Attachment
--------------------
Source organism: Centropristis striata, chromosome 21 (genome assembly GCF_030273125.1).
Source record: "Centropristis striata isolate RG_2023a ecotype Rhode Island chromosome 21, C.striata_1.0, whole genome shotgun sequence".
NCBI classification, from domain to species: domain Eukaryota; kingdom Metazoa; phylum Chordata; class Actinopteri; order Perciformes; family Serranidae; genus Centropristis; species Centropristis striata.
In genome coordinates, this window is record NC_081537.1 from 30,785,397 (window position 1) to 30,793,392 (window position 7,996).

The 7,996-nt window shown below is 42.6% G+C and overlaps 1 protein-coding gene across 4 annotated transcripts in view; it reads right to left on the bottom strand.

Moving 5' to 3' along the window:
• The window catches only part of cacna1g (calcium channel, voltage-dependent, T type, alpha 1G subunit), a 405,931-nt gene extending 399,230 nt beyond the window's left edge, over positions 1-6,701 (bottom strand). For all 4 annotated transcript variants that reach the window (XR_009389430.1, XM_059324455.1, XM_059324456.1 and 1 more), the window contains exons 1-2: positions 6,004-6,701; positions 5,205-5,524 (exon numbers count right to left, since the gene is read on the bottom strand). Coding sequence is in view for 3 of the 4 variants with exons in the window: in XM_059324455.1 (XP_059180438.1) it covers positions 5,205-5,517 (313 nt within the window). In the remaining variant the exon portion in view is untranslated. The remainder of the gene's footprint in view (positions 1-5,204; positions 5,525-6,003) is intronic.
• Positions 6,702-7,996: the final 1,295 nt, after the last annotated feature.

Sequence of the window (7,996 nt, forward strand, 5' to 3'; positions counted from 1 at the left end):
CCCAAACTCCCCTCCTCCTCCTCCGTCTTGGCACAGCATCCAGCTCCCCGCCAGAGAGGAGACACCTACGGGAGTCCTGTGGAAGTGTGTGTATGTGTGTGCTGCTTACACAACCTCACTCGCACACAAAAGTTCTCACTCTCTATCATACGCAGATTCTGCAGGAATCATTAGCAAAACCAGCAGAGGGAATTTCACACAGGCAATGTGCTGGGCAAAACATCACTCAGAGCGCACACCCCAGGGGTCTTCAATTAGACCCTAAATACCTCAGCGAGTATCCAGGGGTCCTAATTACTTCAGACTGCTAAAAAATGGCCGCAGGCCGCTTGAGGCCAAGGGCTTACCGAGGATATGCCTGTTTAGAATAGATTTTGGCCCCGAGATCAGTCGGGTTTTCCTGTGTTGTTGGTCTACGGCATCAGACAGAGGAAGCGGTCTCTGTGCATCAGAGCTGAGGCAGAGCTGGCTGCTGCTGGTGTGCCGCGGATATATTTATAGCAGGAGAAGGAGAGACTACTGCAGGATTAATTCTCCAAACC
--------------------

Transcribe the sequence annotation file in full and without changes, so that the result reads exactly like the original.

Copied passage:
Source organism: Centropristis striata, chromosome 21 (genome assembly GCF_030273125.1).
Source record: "Centropristis striata isolate RG_2023a ecotype Rhode Island chromosome 21, C.striata_1.0, whole genome shotgun sequence".
NCBI classification, from domain to species: domain Eukaryota; kingdom Metazoa; phylum Chordata; class Actinopteri; order Perciformes; family Serranidae; genus Centropristis; species Centropristis striata.
In genome coordinates, this window is record NC_081537.1 from 30,785,397 (window position 1) to 30,793,392 (window position 7,996).

The 7,996-nt window shown below is 42.6% G+C and overlaps 1 protein-coding gene across 4 annotated transcripts in view; it reads right to left on the bottom strand.

Moving 5' to 3' along the window:
• The window catches only part of cacna1g (calcium channel, voltage-dependent, T type, alpha 1G subunit), a 405,931-nt gene extending 399,230 nt beyond the window's left edge, over positions 1-6,701 (bottom strand). For all 4 annotated transcript variants that reach the window (XR_009389430.1, XM_059324455.1, XM_059324456.1 and 1 more), the window contains exons 1-2: positions 6,004-6,701; positions 5,205-5,524 (exon numbers count right to left, since the gene is read on the bottom strand). Coding sequence is in view for 3 of the 4 variants with exons in the window: in XM_059324455.1 (XP_059180438.1) it covers positions 5,205-5,517 (313 nt within the window). In the remaining variant the exon portion in view is untranslated. The remainder of the gene's footprint in view (positions 1-5,204; positions 5,525-6,003) is intronic.
• Positions 6,702-7,996: the final 1,295 nt, after the last annotated feature.

Sequence of the window (7,996 nt, forward strand, 5' to 3'; positions counted from 1 at the left end):
CCCAAACTCCCCTCCTCCTCCTCCGTCTTGGCACAGCATCCAGCTCCCCGCCAGAGAGGAGACACCTACGGGAGTCCTGTGGAAGTGTGTGTATGTGTGTGCTGCTTACACAACCTCACTCGCACACAAAAGTTCTCACTCTCTATCATACGCAGATTCTGCAGGAATCATTAGCAAAACCAGCAGAGGGAATTTCACACAGGCAATGTGCTGGGCAAAACATCACTCAGAGCGCACACCCCAGGGGTCTTCAATTAGACCCTAAATACCTCAGCGAGTATCCAGGGGTCCTAATTACTTCAGACTGCTAAAAAATGGCCGCAGGCCGCTTGAGGCCAAGGGCTTACCGAGGATATGCCTGTTTAGAATAGATTTTGGCCCCGAGATCAGTCGGGTTTTCCTGTGTTGTTGGTCTACGGCATCAGACAGAGGAAGCGGTCTCTGTGCATCAGAGCTGAGGCAGAGCTGGCTGCTGCTGGTGTGCCGCGGATATATTTATAGCAGGAGAAGGAGAGACTACTGCAGGATTAATTCTCCAAACC